Drowning in Debt: Cambodian Fish Farmers Fear the Worst

Photo from Ministry of Agriculture, Forestry and Fisheries

A combination of cheaper fish imported from Vietnam, growing costs and declining market demand has left Cambodia’s fish farmers with little hope amid mounting debt.



PHNOM PENH--Cambodian fish farmers who grow snakehead murrels have complained of huge losses as the economic toll of the COVID-19 pandemic has decimated the market demand. Many of the fish farmers now face mounting debts after having taken out loans from a range of financial institutions to grow their businesses.



Having farmed snakehead murrels for almost seven years in Sotnikam District, Siem Reap Province, Mett Kunthea is now facing financial difficulties.



“A fresh catch from our farm is 17,000 Riels [roughly $4.20] per kilogram, but lately there’s no market for them,” Kunthea said. “Traders don’t want to buy from local farmers when it’s cheaper to import Vietnamese fish for the Cambodian market.”



“I have never had market problems and losses like this year,” he added.



With nearly 30 tons of snakehead murrels on his farm, Kunthea is worried that he won’t be able to recoup his investment as current prices are just 10,800 Riels per kilogram—around $2.65.



“If the fish sell even for 12,000 Riels per kilogram, I make no profits,” he said, noting that last year’s prices dropped to around 11,500 Riels—roughly $2.80—per kilogram and, compounding the matter for Kunthea, the price of fish food rose by more than double from around $0.25 to more than $0.50 over the course of 2020.



With business looking dire, Kunthea said he is concerned about how he will repay the debts he took on to establish his fish farm. With interest piling up, Kunthea estimated that he owes nearly $10,000 to a bank and is worried that he will lose his farm if he fails to meet repayment deadlines.



A study of the economic impact of COVID-19 on Cambodia was conducted last year by Angkor Research and Future Forum, which found that Siem Reap Province had suffered the most business closures between January and June 2020, with the average household seeing a 47 percent decline in income during that period.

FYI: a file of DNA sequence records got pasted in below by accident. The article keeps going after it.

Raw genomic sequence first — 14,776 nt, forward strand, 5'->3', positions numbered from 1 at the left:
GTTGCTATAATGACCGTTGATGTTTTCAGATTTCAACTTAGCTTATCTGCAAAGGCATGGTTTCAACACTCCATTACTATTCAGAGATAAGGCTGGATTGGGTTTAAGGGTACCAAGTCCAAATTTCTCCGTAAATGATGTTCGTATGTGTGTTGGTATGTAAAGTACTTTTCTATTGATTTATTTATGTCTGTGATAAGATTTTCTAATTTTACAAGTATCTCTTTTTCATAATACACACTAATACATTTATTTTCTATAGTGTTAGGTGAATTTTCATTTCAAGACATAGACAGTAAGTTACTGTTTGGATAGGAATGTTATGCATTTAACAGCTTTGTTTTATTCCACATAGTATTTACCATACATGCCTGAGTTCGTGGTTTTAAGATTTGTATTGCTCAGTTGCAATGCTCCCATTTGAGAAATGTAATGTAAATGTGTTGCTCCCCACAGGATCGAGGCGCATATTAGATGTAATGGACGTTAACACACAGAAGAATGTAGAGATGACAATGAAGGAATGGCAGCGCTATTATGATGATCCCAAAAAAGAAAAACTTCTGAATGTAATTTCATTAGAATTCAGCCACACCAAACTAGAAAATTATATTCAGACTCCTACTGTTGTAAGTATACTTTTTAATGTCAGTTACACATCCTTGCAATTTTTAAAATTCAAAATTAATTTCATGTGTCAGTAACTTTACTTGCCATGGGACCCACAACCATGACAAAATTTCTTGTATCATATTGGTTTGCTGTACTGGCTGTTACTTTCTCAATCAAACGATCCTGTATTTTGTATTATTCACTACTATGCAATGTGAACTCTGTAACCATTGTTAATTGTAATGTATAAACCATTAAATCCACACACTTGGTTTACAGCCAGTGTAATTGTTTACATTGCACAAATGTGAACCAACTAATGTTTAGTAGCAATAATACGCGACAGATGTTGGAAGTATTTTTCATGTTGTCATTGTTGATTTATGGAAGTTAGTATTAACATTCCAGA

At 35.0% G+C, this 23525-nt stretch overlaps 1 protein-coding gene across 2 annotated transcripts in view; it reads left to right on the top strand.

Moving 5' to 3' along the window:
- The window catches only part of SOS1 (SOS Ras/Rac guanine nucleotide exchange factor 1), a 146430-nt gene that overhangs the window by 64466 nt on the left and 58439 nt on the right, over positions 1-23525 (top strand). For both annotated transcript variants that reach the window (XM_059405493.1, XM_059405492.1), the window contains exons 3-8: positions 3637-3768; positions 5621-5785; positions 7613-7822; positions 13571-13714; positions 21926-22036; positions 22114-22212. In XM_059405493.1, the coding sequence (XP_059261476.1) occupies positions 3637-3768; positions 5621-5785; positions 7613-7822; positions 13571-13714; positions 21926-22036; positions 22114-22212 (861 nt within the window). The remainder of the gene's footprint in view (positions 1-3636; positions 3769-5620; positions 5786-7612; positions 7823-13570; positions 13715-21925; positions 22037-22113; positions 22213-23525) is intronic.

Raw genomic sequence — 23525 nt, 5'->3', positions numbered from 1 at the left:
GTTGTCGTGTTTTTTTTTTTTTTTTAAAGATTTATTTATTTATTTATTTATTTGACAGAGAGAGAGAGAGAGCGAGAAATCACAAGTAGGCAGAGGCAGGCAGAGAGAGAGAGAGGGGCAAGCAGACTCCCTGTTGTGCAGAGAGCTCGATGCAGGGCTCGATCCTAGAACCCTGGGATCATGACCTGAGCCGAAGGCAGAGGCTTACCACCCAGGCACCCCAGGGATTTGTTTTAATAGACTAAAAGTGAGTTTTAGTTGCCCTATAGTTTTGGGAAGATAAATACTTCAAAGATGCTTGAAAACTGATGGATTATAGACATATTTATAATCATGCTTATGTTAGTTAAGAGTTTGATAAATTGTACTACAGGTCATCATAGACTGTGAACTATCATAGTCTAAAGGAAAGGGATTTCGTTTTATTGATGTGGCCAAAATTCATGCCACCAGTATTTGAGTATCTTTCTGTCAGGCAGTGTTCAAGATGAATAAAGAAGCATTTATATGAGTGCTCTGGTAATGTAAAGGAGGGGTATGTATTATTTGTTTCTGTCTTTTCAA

While the study found that debt remained relatively stable, it also found that many Cambodians were using whatever savings they had in order to pay off debts. Over the first six months of 2020, the number of households who were late in repaying a loan increased by 251 percent, the researchers said.



Kunthea is not alone in his concerns over rising debt and declining business. Tann Kochin owed a similar amount to the bank after she also took out a loan to establish a snakehead murrel fish farm.



Kachin has been in the business of fish farming for more than a decade and has seen profits fluctuate over the years, but the losses of 2020 have led to her to consider alternatives.



“For the coming year, I plan to give up this business, I’ve already reduced the size of my fish farm and then plan to stop farming,” she said, noting that the prices simply aren’t added up to profits.



“If the fish can sell for 12,000 Riels per kilogram, we are free from bankruptcy, but it is not profitable—just to be free from bankruptcy, I am happy,” she added.



Chairman of the newly-formed Cambodian Aquaculture Association (CCA) Sok Raden said that debt is a common problem for Cambodian fish farmers, who he suggested are losing business to cheaper Vietnamese imports.



“For snakehead murrels shipped from Vietnam to Prek Phnov Market in Phnom Penh is less than 10,000 Riels per kilogram,” he said. “No trader comes to buy our local fish. Although we try to call for help to buy all fish from our people and then import only the fish we can’t produce from Vietnam, big traders always refuse to buy, they think of endless reasons.”



He reiterated earlier calls to action, imploring Cambodian fish traders to support the local market—particularly with bulk orders from fish farmers.



Currently, the CCA aims to assess what local fish should be hatched and farmed in order to meet local demand, Raden said.



Recently, the Ministry of Agriculture also announced that it will conduct a feasibility study with a view to finding ways to lower the costs for local fish farmers.


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